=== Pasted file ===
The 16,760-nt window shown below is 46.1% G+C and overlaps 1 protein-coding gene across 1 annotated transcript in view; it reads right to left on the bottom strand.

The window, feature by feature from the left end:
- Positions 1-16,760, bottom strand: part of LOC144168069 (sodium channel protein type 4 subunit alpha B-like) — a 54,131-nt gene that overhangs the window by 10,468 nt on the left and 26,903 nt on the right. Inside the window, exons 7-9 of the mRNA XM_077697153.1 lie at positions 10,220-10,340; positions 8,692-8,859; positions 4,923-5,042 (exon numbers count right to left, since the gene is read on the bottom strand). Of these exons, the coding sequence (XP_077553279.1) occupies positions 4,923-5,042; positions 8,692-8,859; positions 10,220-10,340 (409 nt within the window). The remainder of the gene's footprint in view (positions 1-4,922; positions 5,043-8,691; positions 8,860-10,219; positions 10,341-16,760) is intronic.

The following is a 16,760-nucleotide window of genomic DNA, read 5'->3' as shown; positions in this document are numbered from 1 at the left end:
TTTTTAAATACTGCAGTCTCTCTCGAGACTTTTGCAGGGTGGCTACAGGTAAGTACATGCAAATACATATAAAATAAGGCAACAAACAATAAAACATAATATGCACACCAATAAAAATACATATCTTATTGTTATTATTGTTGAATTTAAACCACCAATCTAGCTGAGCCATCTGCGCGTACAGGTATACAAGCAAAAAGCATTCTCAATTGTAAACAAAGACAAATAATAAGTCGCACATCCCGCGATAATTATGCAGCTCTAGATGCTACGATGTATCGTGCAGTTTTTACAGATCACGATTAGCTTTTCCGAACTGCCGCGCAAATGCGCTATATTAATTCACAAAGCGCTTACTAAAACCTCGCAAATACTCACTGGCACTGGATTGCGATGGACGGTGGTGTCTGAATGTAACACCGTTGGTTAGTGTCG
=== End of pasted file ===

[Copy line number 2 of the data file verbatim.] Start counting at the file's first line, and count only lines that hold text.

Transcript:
The window, feature by feature from the left end: